The other day Sara Uckelman of Durham asked on Twitter about people’s favourite textbook for 1st year intro logic using natural deduction/Fitch-style proofs. And she piqued my interest by mentioning that Lemmon’s book was currently top of her list.
Now there’s a blast from the past! Forty-five years ago — oh heavens above — when very first starting out teaching logic, I used Lemmon’s Beginning Logic as our textbook. For back then, at least by today’s standards, there were relatively few choices for books with a reasonably modern flavour. Lemmon’s book indeed has considerable virtues, but ease of manipulation of his deduction system by the more symbol-phobic student turned out not to be one of them. One trouble is that his formal system isn’t, of course, really a natural deduction system but is a sequent calculus (with the sequents written in a slightly non-standard way, with the wffs on the left [of the unwritten sequent arrow] being labelled by numbers rather than written out in full). So as you go along though a proof, you have to keep an explicit tally of active assumptions at each step (unlike with a Fitch-style proof, where the layout does the work for you). And strategies for finding Lemmon-style proofs aren’t that transparent to many beginners. Indeed, in tricky cases, I’d find myself thinking though a Fitch-style proof, which indeed reflects natural deduction steps, and then making the result Lemmon-flavoured. So why not do things Fitch-style from the off?
Which is indeed what I eventually started doing when after a gap of a few years (having for a while swapped courses with a colleague), I started teaching intro logic again, making my own course handouts using a Fitch-style system.
I wasn’t being at all idiosyncratic, by the way, in finding Lemmon’s book unsatisfactory (in the sense of finding that, despite its other virtues, it was too unfriendly for rather too many students). Peter Millican wrote round to UK philosophy departments — maybe about 1980, before email was common — to discover what books people used in their first-year logic courses; and the majority reply was, if I recall right, “Lemmon, but …”. Lecturers, that is to say, used Lemmon, but with significant reservations about how well the book actually worked with their students. It’s not for nothing that quite a few of us, when computers came along to make the job so much easier, produced our own handouts, a number of which indeed grew up to become books.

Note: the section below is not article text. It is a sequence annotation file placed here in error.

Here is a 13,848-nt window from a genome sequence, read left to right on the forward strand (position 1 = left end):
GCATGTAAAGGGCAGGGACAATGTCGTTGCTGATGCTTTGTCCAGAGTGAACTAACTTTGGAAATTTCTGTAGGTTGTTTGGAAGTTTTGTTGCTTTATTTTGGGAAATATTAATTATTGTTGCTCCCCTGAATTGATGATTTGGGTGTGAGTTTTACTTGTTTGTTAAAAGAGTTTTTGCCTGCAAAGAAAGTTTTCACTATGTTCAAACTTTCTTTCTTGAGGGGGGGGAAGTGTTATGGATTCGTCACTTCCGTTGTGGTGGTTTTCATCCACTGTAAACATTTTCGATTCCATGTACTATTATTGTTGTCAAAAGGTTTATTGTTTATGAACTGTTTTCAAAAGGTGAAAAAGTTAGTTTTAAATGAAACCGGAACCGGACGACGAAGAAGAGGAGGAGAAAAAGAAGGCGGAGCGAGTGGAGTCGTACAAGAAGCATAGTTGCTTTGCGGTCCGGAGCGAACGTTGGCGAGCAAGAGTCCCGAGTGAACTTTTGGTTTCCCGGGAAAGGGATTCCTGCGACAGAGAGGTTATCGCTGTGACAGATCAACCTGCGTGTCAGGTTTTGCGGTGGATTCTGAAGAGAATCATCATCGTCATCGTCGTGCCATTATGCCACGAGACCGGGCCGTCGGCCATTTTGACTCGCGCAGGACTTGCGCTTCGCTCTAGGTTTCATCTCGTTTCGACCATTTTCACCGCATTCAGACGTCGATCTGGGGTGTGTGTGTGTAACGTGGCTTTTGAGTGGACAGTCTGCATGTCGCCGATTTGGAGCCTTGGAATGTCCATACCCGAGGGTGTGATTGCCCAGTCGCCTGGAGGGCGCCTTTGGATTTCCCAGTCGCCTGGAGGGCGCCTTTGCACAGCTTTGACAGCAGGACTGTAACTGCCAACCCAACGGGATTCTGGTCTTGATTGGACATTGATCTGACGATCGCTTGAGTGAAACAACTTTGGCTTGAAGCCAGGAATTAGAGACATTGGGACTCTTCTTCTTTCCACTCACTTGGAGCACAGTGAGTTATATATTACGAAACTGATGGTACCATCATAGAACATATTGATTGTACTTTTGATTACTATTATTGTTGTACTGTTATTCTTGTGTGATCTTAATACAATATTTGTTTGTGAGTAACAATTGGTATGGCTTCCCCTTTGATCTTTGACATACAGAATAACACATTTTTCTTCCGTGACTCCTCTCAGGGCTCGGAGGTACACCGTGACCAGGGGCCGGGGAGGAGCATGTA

I found that the students seemed to cope significantly better with the business of writing correct formal proofs in the Fitch-style setting, with less messy housekeeping to keep track of, and the very nice visual display of what depends on what. It’s not called a natural deduction system for nothing! Yet, for all that, at some point in the 80s, I did switch from starting with a Fitch-style system to starting with a tableaux system (as in Hodges’s book, or Jeffrey’s, or later my own). And that’s what I continued to do for the thirteen years when I was the main lecturer for the formal part of the Cambridge first year logic paper. But why so?
6 thoughts on “Tableaux or not tableaux, #1”
My first logic text as an undergraduate was Suppes, which I still love for reasons other than nostalgia. I’ve used occasionally in my intermediate logic course. (I like all the applied theories). It does show its (my) age.
But over forty years of teaching the baby logic course, except for a few “oh, lets try some ND for a change, because they should know *deduction*” semesters, I’ve done trees. Jeffrey, Hodges, Smith. Why?
Because for my students I set the goal of learning the (informal) semantics of FOL=, i.e., learning to symbolize. For them, the derivation system had to be easy and trees had the virtue be easily routinized and easily semantically motivated via, for example, knight-knave problems.
If logic has anything to do with deductive reasoning, then I’d have thought natural deduction is the most natural way to present logic. (Some ND formats are more natural than others. Fitch is easy for students; I find Gentzenian ND more perspicuous, and Gentzenian ND in sequent-style more perspicuous still.)
To be sure, tableaux also work well with students. But: they don’t really represent formal deductive reasoning, and their intuitive reading is semantic, which may be confusing for students (it is a syntactic method after all).
Yes! I have always found tableaux a bit too ‘semantic’ (and too different from normal reasoning). So they don’t seem ideal for making clear the significance of, and ideas behind, soundness and completeness theorems that relate syntax and semantics, or for understanding how to formalise arguments presented in natural language.
It would also be worthwhile to reconsider “classic” logic operators because they may not be really optimal, the “ternary majority” studied long ago by Emil Post has been all but forgotten:
However it beats the classic bunch of AND, OR, NOT, NAND etc…
But being ternary it doesn’t jibe well with the “tyranny” of binary operators. :-)
You may find some diversion in the family of minimal negation operators that arose in my study of Peirce’s amphecks and logical graphs as I evolved from trees to cacti.
My first formal logic course as an undergrad used Jeffrey (c. 1972). I was a confirmed tree-hugger already by then, due to the likes of Peirce, Lisp, Harary, and Dodgson, and I’m still quasi-arboreal after all these years.